Concern is continuing to mount over plans buried away in the Budget’s small print which will mean that private landlords can no longer ban sub-letting.
Sub-letting is commonly banned in letting agreements, but such clauses would become illegal.
The Government, which wants to encourage the “sharing economy”, says it intends to introduce legislation.
If this goes ahead, it would mean that landlords cannot legally stop their tenants from letting out rooms, or from advertising their rented homes on sites such as Airbnb or HomeAway at a higher price.
This would allow the tenant to make a profit, while increasing the risk of wear and tear.
It could also concern specialist insurers and buy-to-let lenders, who routinely ban sub-letting.
Allowing tenants to sub-let could also drive a coach and horses through the requirement to conduct immigration checks on prospective tenants, say critics.
There are other implications for landlords in areas of selective licensing, for deposit protection, for homes being turned into Houses in Multiple Occupation without the landlord’s knowledge, and for existing HMOs to breach requirements as to numbers of occupants allowed.
Paul Shamplina, founder of eviction firm Landlord Action, said there are already far too many problems with tenants trying to sub-let for a profit.
He called the new move “catastrophic” for the industry.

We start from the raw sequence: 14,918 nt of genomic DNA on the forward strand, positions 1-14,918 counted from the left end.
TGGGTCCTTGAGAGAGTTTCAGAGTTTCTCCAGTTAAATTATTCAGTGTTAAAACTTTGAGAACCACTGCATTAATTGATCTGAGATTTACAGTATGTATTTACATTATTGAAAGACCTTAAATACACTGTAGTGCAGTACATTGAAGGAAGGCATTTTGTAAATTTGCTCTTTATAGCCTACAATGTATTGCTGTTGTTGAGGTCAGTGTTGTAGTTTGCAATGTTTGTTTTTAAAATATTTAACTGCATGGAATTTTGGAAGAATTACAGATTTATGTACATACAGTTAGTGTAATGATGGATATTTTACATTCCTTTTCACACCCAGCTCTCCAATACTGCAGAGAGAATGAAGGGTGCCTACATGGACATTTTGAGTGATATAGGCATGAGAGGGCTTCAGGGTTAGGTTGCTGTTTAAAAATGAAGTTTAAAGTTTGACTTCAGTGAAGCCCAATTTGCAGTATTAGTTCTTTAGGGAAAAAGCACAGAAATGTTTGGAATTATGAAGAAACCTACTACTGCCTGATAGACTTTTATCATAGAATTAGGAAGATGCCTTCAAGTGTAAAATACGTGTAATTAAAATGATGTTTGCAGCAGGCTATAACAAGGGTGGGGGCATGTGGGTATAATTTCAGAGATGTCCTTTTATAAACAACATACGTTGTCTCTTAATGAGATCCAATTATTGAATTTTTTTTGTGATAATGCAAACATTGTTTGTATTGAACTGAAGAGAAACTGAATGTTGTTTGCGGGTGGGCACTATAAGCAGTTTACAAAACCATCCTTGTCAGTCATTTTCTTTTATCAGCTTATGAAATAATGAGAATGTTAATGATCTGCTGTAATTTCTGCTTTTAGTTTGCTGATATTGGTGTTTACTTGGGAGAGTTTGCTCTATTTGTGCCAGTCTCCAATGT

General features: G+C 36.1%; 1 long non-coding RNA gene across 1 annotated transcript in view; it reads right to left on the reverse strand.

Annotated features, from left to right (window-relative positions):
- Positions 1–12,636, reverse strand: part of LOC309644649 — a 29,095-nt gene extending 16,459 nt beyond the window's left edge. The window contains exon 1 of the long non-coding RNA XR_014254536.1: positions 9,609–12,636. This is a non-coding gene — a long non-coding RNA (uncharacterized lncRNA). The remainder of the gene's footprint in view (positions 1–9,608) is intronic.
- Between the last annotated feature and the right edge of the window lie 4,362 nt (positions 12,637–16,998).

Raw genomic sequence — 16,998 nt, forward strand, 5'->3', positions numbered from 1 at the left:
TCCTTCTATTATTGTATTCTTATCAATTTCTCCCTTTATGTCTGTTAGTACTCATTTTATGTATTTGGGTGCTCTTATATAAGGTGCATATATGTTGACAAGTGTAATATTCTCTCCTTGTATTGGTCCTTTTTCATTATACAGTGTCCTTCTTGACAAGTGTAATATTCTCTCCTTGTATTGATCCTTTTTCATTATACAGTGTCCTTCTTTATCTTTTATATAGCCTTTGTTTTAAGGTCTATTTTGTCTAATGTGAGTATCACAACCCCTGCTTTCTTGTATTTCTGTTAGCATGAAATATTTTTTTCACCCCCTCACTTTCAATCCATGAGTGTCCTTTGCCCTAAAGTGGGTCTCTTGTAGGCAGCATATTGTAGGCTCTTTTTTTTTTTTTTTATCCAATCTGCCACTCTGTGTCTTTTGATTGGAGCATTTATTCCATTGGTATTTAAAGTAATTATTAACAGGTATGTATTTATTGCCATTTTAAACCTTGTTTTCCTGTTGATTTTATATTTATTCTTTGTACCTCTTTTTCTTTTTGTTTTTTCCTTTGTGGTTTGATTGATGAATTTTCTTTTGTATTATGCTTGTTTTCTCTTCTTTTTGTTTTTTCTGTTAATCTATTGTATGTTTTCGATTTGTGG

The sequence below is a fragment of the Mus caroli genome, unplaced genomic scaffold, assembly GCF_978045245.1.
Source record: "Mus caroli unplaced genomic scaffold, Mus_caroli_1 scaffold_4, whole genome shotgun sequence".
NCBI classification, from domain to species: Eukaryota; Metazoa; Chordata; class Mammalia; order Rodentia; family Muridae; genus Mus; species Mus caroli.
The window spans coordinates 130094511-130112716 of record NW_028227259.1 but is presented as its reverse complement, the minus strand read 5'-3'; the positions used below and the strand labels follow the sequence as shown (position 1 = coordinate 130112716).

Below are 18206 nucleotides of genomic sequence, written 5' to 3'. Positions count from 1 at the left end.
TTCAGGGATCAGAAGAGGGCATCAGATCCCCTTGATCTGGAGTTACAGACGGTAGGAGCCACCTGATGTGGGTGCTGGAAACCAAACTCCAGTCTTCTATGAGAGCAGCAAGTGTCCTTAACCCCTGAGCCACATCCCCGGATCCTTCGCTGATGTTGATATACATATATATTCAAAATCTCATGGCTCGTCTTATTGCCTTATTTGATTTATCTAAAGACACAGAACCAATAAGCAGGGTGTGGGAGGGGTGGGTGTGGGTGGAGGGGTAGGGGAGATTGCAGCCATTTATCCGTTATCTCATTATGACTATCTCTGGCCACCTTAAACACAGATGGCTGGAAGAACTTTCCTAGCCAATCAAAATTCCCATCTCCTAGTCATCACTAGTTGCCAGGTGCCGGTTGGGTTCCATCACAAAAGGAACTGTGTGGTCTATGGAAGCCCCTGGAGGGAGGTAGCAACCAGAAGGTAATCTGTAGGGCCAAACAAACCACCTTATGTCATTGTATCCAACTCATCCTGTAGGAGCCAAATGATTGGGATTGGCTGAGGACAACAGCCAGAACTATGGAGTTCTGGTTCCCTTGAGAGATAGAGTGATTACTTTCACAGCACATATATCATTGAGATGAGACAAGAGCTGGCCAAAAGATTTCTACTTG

He said: “We have never seen so many sub-letting cases going to court because of unscrupulous tenants trying to cream a profit from a property they have rented.
“We experience continual problems with tenants taking out tenancy agreements and then, in some instances, not even moving into the property themselves, but putting up partitions and sub-letting to as many people as possible.
“They draw up separate agreements and trick sub-tenants into thinking they are the landlord.
“By the time landlords find out, damage to properties from over-crowding can run into thousands, and the tenant who holds the legitimate tenancy agreement is nowhere to be found.”
He was also critical that the Government had made the announcement without any consultation with the industry.
He said: “This is not the way to fix the housing shortage, and in fact will have quite the opposite effect if more and more landlords are exposed to the risk of nightmare sub-tenants.
“Giving landlords even less control over their own property by preventing them from instilling clauses which prevent sub-letting could drive more good landlords out of the marketplace.”
This is how Eye reported the story, hidden in the Budget, last week.